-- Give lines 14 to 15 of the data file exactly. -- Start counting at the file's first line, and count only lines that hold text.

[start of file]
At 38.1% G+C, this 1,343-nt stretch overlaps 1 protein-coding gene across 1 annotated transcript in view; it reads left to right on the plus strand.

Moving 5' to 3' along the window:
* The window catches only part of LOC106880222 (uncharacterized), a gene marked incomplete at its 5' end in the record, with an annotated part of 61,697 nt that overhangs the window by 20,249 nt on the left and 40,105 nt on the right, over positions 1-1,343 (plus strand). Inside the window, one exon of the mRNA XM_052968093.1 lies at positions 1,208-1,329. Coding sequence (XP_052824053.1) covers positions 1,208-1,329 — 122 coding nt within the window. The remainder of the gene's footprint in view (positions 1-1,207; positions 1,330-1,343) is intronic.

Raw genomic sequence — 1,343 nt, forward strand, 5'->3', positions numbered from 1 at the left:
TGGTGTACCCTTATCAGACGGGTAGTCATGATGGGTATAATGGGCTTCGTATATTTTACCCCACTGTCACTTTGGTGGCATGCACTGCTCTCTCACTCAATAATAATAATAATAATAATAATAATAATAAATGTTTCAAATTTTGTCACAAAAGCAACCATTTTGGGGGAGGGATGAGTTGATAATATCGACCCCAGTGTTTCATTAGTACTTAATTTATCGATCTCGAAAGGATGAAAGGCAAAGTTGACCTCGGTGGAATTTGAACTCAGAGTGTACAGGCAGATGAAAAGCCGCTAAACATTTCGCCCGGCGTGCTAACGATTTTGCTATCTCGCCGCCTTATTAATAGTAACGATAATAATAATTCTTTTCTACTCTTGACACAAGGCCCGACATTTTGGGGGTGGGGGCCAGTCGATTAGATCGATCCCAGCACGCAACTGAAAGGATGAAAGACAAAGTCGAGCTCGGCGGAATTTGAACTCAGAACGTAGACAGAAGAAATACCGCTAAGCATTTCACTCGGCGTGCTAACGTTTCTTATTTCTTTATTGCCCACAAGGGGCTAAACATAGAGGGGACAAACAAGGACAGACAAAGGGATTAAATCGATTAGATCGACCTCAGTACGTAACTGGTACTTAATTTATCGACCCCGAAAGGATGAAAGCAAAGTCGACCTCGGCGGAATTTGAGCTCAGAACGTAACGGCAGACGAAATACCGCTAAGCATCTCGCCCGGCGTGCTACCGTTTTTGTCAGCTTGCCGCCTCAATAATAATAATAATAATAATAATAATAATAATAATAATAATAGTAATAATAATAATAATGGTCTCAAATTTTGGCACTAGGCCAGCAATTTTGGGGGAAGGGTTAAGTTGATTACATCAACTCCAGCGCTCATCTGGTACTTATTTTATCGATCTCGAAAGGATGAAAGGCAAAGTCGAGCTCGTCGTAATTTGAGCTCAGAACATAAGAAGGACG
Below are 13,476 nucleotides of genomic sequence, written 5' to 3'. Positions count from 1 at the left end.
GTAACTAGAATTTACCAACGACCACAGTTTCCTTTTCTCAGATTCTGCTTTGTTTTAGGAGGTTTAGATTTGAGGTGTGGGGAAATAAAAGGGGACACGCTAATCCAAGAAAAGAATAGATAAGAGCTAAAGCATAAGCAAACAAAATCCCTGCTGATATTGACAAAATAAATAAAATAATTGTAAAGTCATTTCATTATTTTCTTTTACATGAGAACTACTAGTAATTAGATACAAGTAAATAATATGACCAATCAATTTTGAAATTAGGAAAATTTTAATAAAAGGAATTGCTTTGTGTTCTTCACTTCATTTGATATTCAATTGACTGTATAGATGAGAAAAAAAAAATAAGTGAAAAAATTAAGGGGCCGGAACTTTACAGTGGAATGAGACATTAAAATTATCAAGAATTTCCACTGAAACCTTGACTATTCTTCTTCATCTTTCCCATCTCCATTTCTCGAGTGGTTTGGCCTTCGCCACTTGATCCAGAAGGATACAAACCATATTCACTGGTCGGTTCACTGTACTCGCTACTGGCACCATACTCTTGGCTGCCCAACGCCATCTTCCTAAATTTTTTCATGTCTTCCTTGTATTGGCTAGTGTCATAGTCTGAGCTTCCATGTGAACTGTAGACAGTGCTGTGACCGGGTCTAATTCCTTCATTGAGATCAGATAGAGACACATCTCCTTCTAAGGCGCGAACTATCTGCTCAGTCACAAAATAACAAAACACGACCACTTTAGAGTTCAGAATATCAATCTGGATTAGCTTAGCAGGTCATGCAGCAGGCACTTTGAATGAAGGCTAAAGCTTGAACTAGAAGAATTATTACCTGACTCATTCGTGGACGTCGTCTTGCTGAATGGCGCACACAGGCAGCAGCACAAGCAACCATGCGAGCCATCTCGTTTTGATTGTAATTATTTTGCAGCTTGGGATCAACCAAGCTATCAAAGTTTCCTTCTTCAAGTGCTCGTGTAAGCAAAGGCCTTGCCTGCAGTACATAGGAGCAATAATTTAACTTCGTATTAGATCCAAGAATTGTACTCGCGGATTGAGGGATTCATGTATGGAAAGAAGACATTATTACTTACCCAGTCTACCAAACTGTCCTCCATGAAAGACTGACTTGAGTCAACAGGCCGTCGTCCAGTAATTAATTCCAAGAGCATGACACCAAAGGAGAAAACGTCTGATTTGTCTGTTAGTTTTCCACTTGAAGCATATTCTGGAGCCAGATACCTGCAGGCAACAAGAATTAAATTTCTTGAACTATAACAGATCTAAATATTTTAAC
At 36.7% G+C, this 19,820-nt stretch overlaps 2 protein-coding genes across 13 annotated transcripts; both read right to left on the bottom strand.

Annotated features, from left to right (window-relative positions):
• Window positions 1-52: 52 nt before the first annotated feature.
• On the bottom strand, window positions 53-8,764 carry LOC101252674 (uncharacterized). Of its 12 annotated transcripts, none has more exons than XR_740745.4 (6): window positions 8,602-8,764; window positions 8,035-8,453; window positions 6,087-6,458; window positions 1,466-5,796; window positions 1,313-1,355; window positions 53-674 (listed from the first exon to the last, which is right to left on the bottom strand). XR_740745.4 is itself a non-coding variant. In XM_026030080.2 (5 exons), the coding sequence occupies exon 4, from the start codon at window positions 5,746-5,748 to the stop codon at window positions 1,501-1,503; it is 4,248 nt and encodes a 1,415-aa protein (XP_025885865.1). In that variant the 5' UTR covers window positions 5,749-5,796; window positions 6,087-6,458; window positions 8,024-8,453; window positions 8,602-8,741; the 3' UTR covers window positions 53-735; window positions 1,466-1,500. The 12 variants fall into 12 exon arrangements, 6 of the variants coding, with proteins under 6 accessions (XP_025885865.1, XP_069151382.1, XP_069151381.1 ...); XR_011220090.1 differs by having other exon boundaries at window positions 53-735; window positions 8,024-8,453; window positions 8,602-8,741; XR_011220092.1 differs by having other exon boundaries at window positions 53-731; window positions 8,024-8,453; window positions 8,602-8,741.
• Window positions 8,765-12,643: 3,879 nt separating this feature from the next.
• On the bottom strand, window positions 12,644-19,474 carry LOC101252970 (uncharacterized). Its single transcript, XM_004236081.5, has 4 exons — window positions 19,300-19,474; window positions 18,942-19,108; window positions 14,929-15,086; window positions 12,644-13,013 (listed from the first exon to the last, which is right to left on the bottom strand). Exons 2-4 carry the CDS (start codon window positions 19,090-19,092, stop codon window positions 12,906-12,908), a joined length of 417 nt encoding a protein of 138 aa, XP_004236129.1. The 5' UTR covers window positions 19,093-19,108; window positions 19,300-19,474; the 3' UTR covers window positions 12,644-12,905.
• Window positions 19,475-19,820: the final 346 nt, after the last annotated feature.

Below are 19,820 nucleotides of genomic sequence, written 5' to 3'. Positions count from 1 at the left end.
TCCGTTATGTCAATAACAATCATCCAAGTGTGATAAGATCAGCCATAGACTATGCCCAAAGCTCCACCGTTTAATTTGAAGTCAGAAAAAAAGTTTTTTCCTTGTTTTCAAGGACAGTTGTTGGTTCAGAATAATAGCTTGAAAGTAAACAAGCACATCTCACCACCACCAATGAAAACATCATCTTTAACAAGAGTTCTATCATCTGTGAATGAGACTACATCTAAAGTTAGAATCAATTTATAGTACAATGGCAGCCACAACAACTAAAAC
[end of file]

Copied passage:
• Window positions 19,475-19,820: the final 346 nt, after the last annotated feature.

Below are 19,820 nucleotides of genomic sequence, written 5' to 3'. Positions count from 1 at the left end.